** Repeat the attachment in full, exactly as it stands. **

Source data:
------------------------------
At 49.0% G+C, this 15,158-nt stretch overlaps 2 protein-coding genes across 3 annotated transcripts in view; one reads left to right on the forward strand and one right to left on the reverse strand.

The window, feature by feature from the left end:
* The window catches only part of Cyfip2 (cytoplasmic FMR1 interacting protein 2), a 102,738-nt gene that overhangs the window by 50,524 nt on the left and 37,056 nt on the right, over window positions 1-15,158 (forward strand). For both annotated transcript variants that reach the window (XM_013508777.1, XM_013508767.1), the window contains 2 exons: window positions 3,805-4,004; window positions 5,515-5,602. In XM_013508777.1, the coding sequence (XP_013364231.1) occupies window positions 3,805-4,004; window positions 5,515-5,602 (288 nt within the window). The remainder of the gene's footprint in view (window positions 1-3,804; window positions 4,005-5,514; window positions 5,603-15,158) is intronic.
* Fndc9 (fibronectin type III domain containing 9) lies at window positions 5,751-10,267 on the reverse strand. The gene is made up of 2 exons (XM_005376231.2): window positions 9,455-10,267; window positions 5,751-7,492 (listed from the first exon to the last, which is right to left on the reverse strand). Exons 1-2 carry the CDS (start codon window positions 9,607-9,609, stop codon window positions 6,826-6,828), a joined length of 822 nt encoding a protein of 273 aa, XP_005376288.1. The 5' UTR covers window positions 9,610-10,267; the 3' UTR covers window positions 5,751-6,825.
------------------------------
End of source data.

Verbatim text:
At 49.0% G+C, this 15,158-nt stretch overlaps 2 protein-coding genes across 3 annotated transcripts in view; one reads left to right on the forward strand and one right to left on the reverse strand.

The window, feature by feature from the left end:
* The window catches only part of Cyfip2 (cytoplasmic FMR1 interacting protein 2), a 102,738-nt gene that overhangs the window by 50,524 nt on the left and 37,056 nt on the right, over window positions 1-15,158 (forward strand). For both annotated transcript variants that reach the window (XM_013508777.1, XM_013508767.1), the window contains 2 exons: window positions 3,805-4,004; window positions 5,515-5,602. In XM_013508777.1, the coding sequence (XP_013364231.1) occupies window positions 3,805-4,004; window positions 5,515-5,602 (288 nt within the window). The remainder of the gene's footprint in view (window positions 1-3,804; window positions 4,005-5,514; window positions 5,603-15,158) is intronic.
* Fndc9 (fibronectin type III domain containing 9) lies at window positions 5,751-10,267 on the reverse strand. The gene is made up of 2 exons (XM_005376231.2): window positions 9,455-10,267; window positions 5,751-7,492 (listed from the first exon to the last, which is right to left on the reverse strand). Exons 1-2 carry the CDS (start codon window positions 9,607-9,609, stop codon window positions 6,826-6,828), a joined length of 822 nt encoding a protein of 273 aa, XP_005376288.1. The 5' UTR covers window positions 9,610-10,267; the 3' UTR covers window positions 5,751-6,825.